Victoria “Tori” Murden McClure, president of Spalding University, will speak at the 169th Saint Mary’s Commencement ceremony, which will take place May 14 on Le Mans Green, according to a College press release. The 350 graduating students represent 31 states and four countries, and three students will be valedictorians, the release said.McClure is the author of “A Pearl in the Storm,” which documents her adventure across the Atlantic, according to the book’s website. She is best known for being both the first woman and first American to row solo across the Atlantic Ocean, as well as to ski to the geographic South Pole, the website said. A self-proclaimed explorer, McClure is chair of the board of the National Outdoor Leadership School, according to the website.Prior to her presidency at Spalding, McClure was a chaplain of Boston City Hospital, a policy assistant to the Mayor of Louisville, Ky. and the director of a shelter for homeless women, the press release said. According to the release, she will be receiving an honorary doctorate of humanities for her commitment to public service.Along with McClure, Sister Joan Marie Steadman and Portia Prebys will be receiving honorary degrees from the College, the release said.Steadman will be recognized for her leadership abilities and her mission-focused efforts to preserve the legacies of both the College and the congregation, the press release said. She is the executive director of the Leadership Conference of Women Religious and a board member of Loyola University Health System in Chicago, according to the release. She also served on the College’s Board of Regents, now known as the Board of Trustees, from 1982 to 2006, and maintained her position during her presidency of the Congregation of the Sisters of the Holy Cross, the release said.Prebys will receive an honorary doctorate of humanities, according to the press release. She serves as the director of Saint Mary’s study abroad program in Rome and will be recognized for her life’s dedication to the cultural exchange between Italy and the United States, the release stated. A ’66 graduate of the College, Prebys received a Fulbright Fellowship to study Renaissance history in Italy, where she currently resides, the press release said.Tags: Commencement, Saint Mary’s Commencement, Spalding College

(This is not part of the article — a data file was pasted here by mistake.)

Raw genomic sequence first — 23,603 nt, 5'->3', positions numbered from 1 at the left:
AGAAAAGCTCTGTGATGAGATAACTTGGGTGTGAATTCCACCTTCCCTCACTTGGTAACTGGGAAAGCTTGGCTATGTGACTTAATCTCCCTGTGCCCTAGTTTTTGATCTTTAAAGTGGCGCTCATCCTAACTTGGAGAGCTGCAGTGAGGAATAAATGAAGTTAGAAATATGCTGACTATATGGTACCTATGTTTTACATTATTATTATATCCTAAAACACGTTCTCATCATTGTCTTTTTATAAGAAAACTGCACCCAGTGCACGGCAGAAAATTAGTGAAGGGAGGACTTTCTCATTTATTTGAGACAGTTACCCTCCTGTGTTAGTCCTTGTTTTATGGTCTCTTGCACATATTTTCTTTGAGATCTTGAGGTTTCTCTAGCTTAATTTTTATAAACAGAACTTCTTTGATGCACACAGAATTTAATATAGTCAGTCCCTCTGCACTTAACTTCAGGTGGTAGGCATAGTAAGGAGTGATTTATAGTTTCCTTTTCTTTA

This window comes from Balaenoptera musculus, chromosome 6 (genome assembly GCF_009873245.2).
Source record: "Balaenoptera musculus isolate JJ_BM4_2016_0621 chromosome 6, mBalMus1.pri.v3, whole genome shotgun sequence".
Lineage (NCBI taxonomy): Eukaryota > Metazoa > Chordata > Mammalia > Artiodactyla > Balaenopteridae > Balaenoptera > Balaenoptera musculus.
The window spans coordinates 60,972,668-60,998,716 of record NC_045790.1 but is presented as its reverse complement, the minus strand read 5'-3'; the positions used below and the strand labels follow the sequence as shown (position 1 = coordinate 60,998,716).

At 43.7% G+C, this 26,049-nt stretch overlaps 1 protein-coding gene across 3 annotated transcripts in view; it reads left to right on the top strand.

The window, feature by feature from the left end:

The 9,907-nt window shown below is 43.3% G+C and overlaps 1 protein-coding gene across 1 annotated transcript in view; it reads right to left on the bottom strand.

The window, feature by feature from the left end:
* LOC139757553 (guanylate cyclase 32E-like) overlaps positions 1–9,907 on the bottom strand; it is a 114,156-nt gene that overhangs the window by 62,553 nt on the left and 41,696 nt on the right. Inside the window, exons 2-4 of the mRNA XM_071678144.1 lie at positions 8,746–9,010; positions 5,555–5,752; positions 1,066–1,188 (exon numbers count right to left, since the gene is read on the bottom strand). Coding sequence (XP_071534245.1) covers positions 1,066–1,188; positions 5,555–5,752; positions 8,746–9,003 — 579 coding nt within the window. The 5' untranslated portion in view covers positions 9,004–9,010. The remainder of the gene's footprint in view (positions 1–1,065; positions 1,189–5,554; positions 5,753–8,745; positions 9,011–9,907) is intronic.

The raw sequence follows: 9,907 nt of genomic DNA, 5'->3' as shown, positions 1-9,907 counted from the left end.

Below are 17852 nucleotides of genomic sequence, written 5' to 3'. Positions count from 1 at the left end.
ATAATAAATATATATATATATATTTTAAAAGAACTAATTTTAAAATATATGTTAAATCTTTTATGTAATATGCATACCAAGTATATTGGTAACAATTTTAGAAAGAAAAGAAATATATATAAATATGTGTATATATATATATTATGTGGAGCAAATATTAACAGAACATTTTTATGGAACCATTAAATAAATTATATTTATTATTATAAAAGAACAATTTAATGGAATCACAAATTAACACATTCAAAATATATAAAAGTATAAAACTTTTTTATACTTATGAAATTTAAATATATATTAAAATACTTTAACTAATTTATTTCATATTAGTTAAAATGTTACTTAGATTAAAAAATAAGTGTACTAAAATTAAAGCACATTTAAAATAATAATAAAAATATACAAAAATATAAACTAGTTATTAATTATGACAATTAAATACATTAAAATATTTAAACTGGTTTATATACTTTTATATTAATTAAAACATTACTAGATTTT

The Notre Dame Folk Choir will perform their annual Concert for the Missions in the Basilica of the Sacred Heart on Friday at 8 p.m. The concert benefits Yancana Huasy — an organization that assists families who have children with disabilities — through Holy Cross Missions, senior and Folk Choir social commissioner Greg Demet said. “The Concert for the Missions is our annual event to raise proceeds for the Holy Cross Missions organization, and this will be our 24th year hosting the concert,” he said. As the group’s only performance concert of the year, the Concert for the Mission places special emphasis on the organizations it benefits, senior and Folk Choir president Liam Maher said. Located in Canto Grande, Peru — which contains a large impoverished population — Yancana Huasy supports families with disabled children because it is usually economically challenging to provide for their children here, Demet said. “Our goal is to support these families financially, spiritually and socially,” he said. “We strive to give hope to families who have lost all hope by relieving them of significant economic burdens.”Folk Choir director J.J. Wright said Yancana Huasy provides the Canto Grande community with services they need in order to live fuller lives.“A child born with a disability is viewed as a curse in this community, which usually leaves the mothers to care for their children alone,” he said. Canto Grande was built in landfill, and as a result contains a significantly poor population, Wright said. “The Holy Cross brothers founded a parish here to build up the community,” he said. “The funds we raise through our concert are given to the Yancana Huasy organization, who chooses how to best use them.”This year has especially focused on integrating Peruvian culture into the concert, Wright said. “This year is exciting, because we have a particular focus on their work in Peru,” he said. “ … We’re striving to encounter Canto Grande’s cultural situation by learning music that is authentically Peruvian and South American in an effort to understand the people culturally.”The concert will be set up in a Mass setting, Maher said, in order to increase the spirituality of the event.“We approach the concert as a prayer-like experience,” he said. “We take time to reflect in between songs, hold the Mass completely in Spanish and have included some hymns and choral pieces that will make the music speak for itself. We want the concert’s music to make a connection between those who are listening and the Holy Cross Missions, rather than draw the connection physically.”The Folk Choir has also invited Juan Pastor, a Peruvian musician, to help lead the performance, Wright said.“Learning by performance is especially important in Peruvian culture, and Pastor has taught us the important aspects of the music found in between the lines,” he said. “ … Having someone provide us the gift of showing what music actually sounds like has been very enlightening.”Maher said Pastor brought his expertise to help the Folk Choir learn to represent the Canto Grande people.“He helped us approach the music from a culturally sensitive standpoint,” Maher said. “He’s connected a lot of the dots that we were unable to, simply because this has been such a new experience for us.”Tags: Concert for the Missions, Folk Choir, Holy Cross Missions, Notre Dame folk choir, Peru, Sacred Music